“During those many days the king of Egypt died, and the people of Israel groaned because of their slavery and cried out for help. Their cry for rescue from slavery came up to God. And God heard their groaning, and God remembered His covenant with Abraham, with Isaac, and with Jacob. God saw the people of Israel—and God knew” (Exodus 2:23-25).
The people of Israel cried out to be rescued from slavery, and God knew. He was not happy. In the coming chapters, notice God intends to rescue His people peacefully, but when Pharaoh indefatigably refuses, God takes them by force. God knew it would require force (3:19), but He still strove for peace. It is no wonder that African American slaves closely identified with the Hebrew slaves and why they called Harriet Tubman “Moses.” Indeed, force was required to ensure the freedom of my ancestors as well.
Believe it or not, there are certain Christians, such as Christian Nationalists, who believe it’s perfectly okay for people—even Christians—to own slaves as property. Their reasoning is simply because God’s Law allowed the Jews to own slaves (especially Leviticus 25) and because the New Testament also doesn’t seem to condemn slavery either (e.g., Ephesians 6:5-9). These so-called Christians fail to realise a couple things:
- The Law was written to Jews, not Christians, and therefore does not apply to us.
- Even if these laws applied to Christians, they do not permit slavery as a basic human right. Rather, much like Moses permitted divorce to deal with their weakness and sin, so the laws of slavery were given to deal with their weakness and sin.
- In the New Testament period, it was not that easy to set your slaves free. If a slaveowner freed their slave, they would still legally be a slave under Roman law. In other words, it was not legal for just anyone to set their slaves free. Rome had also already undergone three slave rebellions in their history. The First Servile War was in 134-132 B.C., the Second Servile War in 104-100 B.C., and the Third Servile War in 73-71 B.C. Therefore, rather than start another slave rebellion that was certain to fail like its predecessors, St. Paul commanded the masters to treat their slaves not like slaves but as Christians (Ephesians 6:5-9) and, in rare cases if they were able, to free their Christian slaves (Philemon). Paul essentially commanded Christian slaveowners to treat their slaves as free people since it was increasingly difficult to navigate legal emancipation, which was in and of itself completely antithetical to Roman law and culture.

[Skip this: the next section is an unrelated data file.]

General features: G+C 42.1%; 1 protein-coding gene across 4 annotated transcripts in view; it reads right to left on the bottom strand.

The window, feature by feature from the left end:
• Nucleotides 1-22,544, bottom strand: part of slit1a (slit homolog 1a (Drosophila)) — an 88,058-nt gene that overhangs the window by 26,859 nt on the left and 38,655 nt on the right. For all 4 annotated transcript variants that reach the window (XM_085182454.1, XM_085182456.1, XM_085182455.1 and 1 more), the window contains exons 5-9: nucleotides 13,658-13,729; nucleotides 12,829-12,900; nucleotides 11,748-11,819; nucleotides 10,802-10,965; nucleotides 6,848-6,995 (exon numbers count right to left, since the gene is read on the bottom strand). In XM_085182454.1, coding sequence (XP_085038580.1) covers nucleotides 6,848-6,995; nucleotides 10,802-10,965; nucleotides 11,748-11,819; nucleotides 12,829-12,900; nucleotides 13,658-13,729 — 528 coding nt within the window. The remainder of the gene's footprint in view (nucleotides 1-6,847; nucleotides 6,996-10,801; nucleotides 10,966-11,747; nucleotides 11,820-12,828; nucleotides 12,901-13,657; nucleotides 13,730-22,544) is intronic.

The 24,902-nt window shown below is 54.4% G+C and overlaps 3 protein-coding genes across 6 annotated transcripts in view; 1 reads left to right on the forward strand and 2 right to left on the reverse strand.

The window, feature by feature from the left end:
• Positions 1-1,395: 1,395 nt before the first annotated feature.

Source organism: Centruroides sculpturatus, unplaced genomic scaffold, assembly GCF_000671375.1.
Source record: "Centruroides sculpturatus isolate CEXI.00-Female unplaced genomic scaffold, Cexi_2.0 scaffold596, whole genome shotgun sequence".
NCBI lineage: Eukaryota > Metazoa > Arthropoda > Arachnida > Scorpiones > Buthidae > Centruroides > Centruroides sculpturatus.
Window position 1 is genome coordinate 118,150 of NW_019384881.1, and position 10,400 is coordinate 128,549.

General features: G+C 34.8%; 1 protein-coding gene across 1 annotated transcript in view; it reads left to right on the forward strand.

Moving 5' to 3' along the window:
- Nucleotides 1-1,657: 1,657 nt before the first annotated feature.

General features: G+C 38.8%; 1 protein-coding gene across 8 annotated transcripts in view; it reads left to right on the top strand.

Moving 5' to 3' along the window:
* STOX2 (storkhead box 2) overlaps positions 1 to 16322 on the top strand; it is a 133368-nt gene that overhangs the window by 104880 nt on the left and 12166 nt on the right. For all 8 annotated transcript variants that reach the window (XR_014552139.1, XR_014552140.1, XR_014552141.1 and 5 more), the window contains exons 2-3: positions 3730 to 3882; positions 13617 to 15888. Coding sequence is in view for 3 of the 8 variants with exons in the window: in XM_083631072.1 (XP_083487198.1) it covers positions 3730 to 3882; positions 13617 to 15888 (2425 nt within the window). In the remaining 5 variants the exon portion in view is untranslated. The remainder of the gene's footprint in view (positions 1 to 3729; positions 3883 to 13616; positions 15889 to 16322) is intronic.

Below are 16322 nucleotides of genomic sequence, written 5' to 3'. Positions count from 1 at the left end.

But I digress. God’s aversion for slavery is seen most clearly, I believe, in these verses of Exodus. His people cried out “for rescue from slavery.” God hears their cries, and He immediately acts to save them. It is not God’s will that His people be slaves. After He delivers His people and He starts teaching them how to live as His holy people, multiple times throughout the rest of the Old Testament God will remind them not to worship other gods because He delivered them from slavery out of Egypt. It is also not God’s original design that His people own slaves, despite the laws of the Old Testament, just as divorce is not His original design for marriage but He permits it to deal with their weakness and sin.
Also, unlike divorce and the Ten Commandments, Jesus does not teach these slave laws. We keep the Ten Commandments because Jesus teaches each one of them, and we condemn divorce because Jesus condemns divorce but also permit it in extreme cases because Jesus does the same. But we do not and should not have slaves because Jesus does not affirm such laws. Neither do the apostles, for that matter. Rather, they commanded Christians to treat their slaves as free people as a testimony to the freedom of Christ in the Gospel.
Therefore, let us not utilise the Scriptures where they do not apply to justify our self-serving desires to place an unnecessary yoke upon human beings created in God’s image. Let us, rather, as free men and women, love all people as free, first those who are free in Christ; but especially those whom the devil has enslaved, let us treat them as free people so that the love and freedom of Christ in the Gospel may be made known.
Theology Terms Used
- Christian Nationalism: the belief that America should be governed by laws that reflect the views of Christianity in both the political and civil realms. Some of these can be good, such as making divorce (hopefully in some case rather than all), same-sex “marriage,” pedophilia, pornography, and other things illegal. Others can be bad, such as making slavery illegal and severe immigration services due to misconstrued interpretations of the Scriptures.